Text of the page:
Why You Don’t Get Sore After Strength Training? (Is it Good or Bad?)

Why you don't get sore after strength training?

Ever finished a workout feeling great only to wake up the next day unable to get out of bed or walk without difficulty? That soreness is caused by your training.

Some love that feeling because to them, it means that they’ve had an effective workout and others may hate it because, well, it hurts. But is soreness really a good indicator of a great workout and is it necessary to feel sore to feel like your training was worthwhile?

Not getting sore after training is not a bad thing. Soreness shouldn’t be used as a measure of how effective your workout is. Instead, you should focus on other factors such as whether you can lift heavier weights, push through your workout more comfortably or add extra sets or reps to your session.

In this article, we also tell you why you get sore after a workout, what to do if you are feeling the effects, as well as some ways on how to prevent it in the first place.

Why Do I Get Sore After A Workout?

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So first, let’s talk about why we even feel sore sometimes after we’ve trained.

Being sore after a workout is something people experience if they haven’t worked the muscles they’ve just trained in a while.  This is the case if they’re beginners, or if they’re starting a new program or exercise.

Basically, the soreness is the side effect of your muscles trying to adapt to the new stimuli that you’re presenting it with. This causes them to work harder than they’re used to, causing small, microscopic tears that can occur in the muscle fibers, hence the soreness.

This is referred to as Delayed Onset Muscle Soreness, more commonly known as DOMS. It tends to appear 24 to 48 hours after you’ve worked out. That’s why sometimes the second day of soreness can actually be greater than the first.

DOMS isn’t necessarily a bad thing but it isn’t a good thing either. It’s just something that happens to everyone if you’re trying something that you’re not accustomed to. Once your body adapts, then you’ll be less likely to experience it.

However, many people believe that being sore is an indicator that you’ve had a good workout.

This is not true.

It just means your body isn’t used to whatever training or workout you completed and once it learns to adapt, you’ll feel less sore, though this doesn’t necessarily mean it’s becoming less effective. So don’t stress if you wake up one day and you’re not feeling the effects.

Related Article: Low Impact Strength Training: 15 Exercises For Beginners

How To Tell If Your Strength Training Is Effective

Now you know that soreness shouldn’t be used as a reliable measure of how effective your workout is, so here are some other factors to consider when determining whether your program is a good one or not.


One of the most obvious ways of knowing whether you’re strength training is going well is if you are able to lift heavier weights than what you were previously lifting. Whether it’s hitting new PRs (personal record), adding an extra 10 kgs to the barbell or picking up the 12.5kg dumbbell instead of the 10kg, being able to use a higher weight means that you are getting stronger.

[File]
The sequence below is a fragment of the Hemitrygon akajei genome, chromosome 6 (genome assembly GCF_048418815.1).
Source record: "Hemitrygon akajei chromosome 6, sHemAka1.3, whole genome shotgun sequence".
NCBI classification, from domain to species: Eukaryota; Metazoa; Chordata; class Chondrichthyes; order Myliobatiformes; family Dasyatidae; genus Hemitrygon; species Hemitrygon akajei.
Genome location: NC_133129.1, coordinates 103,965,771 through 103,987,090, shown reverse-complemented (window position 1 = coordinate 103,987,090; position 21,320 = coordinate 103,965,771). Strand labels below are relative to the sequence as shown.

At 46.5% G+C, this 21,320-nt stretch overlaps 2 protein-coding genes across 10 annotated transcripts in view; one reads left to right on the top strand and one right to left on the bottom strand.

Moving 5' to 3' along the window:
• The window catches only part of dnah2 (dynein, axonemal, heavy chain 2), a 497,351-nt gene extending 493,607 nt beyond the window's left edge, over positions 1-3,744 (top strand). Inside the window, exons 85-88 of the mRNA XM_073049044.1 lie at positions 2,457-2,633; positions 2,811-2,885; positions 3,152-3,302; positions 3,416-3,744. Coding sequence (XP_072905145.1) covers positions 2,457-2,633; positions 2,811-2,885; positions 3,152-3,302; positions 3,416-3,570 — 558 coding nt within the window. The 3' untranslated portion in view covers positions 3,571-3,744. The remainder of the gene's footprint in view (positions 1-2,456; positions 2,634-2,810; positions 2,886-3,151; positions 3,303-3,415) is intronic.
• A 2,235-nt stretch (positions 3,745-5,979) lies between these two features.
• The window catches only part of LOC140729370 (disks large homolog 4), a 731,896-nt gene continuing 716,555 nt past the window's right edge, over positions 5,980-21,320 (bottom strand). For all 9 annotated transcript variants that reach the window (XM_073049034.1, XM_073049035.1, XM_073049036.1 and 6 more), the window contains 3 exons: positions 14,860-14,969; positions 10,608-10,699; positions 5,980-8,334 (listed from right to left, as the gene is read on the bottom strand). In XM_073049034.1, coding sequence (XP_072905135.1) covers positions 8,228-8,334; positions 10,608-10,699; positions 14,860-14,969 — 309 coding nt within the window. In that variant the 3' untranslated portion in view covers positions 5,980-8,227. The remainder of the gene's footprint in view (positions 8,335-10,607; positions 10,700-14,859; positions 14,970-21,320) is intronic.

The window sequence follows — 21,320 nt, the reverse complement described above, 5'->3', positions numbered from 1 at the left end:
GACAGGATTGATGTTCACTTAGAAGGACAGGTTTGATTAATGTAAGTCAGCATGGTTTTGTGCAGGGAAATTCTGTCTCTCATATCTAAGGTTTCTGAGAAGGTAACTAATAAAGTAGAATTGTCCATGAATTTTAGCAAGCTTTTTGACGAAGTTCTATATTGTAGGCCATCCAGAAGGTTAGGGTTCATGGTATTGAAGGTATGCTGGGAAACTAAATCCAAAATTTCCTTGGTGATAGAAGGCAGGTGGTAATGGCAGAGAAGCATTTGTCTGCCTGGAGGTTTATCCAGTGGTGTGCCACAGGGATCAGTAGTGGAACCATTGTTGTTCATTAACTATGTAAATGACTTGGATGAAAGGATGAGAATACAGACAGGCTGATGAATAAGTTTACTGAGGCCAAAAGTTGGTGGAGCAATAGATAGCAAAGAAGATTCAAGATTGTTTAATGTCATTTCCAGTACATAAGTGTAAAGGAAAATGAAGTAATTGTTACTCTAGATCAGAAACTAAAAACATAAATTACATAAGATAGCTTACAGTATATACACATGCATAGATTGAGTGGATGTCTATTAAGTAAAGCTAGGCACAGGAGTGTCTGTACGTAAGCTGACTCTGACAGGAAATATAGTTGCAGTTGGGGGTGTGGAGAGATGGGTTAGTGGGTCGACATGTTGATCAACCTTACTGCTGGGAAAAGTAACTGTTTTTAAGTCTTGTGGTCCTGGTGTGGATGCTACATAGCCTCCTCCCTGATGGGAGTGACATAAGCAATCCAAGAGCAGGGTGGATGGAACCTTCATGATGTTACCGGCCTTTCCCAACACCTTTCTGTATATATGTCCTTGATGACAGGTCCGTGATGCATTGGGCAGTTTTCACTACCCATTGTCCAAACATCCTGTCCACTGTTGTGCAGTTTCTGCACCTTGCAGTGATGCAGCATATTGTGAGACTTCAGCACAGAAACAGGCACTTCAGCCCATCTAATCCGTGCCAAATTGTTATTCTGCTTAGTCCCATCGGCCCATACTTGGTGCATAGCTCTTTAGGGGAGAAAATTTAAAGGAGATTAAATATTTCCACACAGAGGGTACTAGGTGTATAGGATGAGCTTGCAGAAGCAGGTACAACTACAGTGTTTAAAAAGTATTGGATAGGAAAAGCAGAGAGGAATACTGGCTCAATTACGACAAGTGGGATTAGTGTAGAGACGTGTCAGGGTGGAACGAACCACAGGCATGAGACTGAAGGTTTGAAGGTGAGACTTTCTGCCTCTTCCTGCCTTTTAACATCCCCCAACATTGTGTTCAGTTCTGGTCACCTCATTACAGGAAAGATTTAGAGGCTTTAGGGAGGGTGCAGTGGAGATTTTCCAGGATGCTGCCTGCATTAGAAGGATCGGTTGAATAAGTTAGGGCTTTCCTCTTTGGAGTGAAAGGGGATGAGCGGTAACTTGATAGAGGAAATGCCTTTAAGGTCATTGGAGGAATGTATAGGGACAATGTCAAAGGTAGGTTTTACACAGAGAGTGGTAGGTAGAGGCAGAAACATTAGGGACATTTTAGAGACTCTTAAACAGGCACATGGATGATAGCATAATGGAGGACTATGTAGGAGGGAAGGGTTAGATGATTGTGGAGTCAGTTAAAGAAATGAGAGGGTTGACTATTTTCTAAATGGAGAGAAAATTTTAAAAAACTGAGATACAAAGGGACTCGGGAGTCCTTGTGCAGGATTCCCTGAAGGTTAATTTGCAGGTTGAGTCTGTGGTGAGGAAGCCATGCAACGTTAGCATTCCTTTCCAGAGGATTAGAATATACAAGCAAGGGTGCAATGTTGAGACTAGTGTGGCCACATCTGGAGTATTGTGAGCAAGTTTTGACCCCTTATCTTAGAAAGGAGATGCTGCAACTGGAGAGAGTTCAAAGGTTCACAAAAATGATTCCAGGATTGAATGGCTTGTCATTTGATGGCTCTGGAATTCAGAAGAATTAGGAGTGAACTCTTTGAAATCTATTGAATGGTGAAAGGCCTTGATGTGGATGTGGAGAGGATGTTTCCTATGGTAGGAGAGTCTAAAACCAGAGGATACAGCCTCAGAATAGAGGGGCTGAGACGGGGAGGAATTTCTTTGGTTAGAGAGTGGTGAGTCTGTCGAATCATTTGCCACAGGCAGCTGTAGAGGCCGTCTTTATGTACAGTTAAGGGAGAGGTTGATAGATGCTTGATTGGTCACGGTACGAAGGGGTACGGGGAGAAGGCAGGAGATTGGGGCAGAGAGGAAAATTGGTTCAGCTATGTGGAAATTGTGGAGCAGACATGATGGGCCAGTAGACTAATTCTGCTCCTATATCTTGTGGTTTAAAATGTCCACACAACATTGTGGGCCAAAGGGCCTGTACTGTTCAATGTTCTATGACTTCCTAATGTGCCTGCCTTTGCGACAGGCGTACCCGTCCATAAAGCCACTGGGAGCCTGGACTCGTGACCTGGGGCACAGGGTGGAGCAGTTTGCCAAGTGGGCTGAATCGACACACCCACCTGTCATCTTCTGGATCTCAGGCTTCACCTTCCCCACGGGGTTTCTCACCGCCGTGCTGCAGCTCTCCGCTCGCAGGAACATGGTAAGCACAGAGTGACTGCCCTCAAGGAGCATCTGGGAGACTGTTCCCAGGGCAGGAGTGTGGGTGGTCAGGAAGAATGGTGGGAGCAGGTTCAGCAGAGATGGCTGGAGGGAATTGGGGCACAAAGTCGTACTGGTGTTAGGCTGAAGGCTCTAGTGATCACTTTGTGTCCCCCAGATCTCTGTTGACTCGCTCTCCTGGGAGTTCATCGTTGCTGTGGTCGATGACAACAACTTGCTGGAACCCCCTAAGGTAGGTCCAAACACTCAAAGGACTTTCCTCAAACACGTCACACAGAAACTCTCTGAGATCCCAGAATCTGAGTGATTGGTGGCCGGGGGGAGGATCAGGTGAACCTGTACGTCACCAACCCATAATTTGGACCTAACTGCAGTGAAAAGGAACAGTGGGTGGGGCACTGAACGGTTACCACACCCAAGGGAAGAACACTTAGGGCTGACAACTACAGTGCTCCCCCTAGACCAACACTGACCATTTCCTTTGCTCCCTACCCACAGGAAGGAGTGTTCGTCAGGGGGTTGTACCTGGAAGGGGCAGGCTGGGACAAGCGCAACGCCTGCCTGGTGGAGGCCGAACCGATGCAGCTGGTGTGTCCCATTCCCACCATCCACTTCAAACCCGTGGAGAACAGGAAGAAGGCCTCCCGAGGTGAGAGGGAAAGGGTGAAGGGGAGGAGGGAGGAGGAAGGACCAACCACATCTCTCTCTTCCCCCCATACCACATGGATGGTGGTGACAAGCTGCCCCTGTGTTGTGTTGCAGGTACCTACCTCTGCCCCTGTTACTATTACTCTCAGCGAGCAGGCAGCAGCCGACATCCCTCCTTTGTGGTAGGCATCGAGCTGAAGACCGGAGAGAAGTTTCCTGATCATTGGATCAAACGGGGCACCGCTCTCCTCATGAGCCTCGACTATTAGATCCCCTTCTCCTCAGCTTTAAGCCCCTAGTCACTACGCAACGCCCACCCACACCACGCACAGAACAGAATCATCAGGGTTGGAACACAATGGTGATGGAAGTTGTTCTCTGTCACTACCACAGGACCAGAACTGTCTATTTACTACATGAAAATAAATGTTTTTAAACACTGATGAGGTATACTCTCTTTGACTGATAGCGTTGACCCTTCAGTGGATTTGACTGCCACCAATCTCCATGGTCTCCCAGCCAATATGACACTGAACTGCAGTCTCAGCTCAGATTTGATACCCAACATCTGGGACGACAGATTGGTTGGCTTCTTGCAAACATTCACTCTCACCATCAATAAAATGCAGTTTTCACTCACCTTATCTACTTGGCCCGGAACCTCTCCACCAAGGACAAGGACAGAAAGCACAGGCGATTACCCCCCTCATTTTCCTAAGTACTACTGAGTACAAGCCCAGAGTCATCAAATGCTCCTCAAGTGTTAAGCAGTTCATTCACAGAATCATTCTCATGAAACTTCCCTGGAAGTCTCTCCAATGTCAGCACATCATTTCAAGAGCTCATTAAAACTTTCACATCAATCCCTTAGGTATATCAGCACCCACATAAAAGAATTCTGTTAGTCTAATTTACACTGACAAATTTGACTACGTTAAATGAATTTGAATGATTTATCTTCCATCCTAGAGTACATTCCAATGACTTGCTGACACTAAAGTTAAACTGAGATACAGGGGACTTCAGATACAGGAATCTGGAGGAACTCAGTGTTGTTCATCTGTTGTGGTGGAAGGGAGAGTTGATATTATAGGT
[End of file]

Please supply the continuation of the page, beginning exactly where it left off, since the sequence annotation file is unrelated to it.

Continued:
This typically comes down to progressive overload and loading the bar or dumbbell with more weight than before to keep giving your body something to adapt to.


You don’t always have to just be lifting heavier weights to know that you’re improving. Another identifiable variable that tells you your training is working is if you’re lifting the same weight as before but with more ease and good form. If a certain weight was a struggle before but it now comes more effortlessly to you, then you sure are doing something right.


Adding more volume to your working sets, whether it’s additional reps or sets, shows that your work capacity and muscular endurance has increased. It means that you’re able to push for longer and for harder than you could before.


Some workouts can be really challenging to being with but if you find that you’re able to complete the same workout easier than usual, then you’re improving and beginning to adapt. This is another sign that your strength training program is working well.


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Reducing your rest time in between sets and being able to complete the same working set afterwards is a sign that you’re doing something right. It means that you’re giving your body less of a break but still being able to push through your workout, so you’re responding positively to your program.


Exercising long-term has many benefits and an increased energy level is one of them! By becoming healthier, stronger and fitter, you’ll definitely feel the effects even outside of the gym. Not to mention, you’ll probably find that you’re feeling happier and have a spring in your step that might not have been there before!

What Should I Do If I’m Feeling Sore After A Workout?

If you do experience DOMS though, there are some things that you can do to minimize the effects so you can get back to feeling brand new as soon as possible.

For a deep dive into recovery, check out our article on Powerlifting Recovery: 9 Ways To Recover From Hard Training.


Foam rolling is a form of self-myofascial release that can loosen muscles and relieve soreness. Grab a foam roller and use it to massage your aching areas, going over the trigger points in particular. This will release the tension and ease your muscles.



Staying hydrated is important all of the time, but it really helps when you’re experiencing DOMS. When your muscle breaks down, as it does during exercise, your body releases waste products and toxins that can contribute to your soreness. While your liver and kidney are the primary organs that help to flush them out, staying hydrated can help speed the process.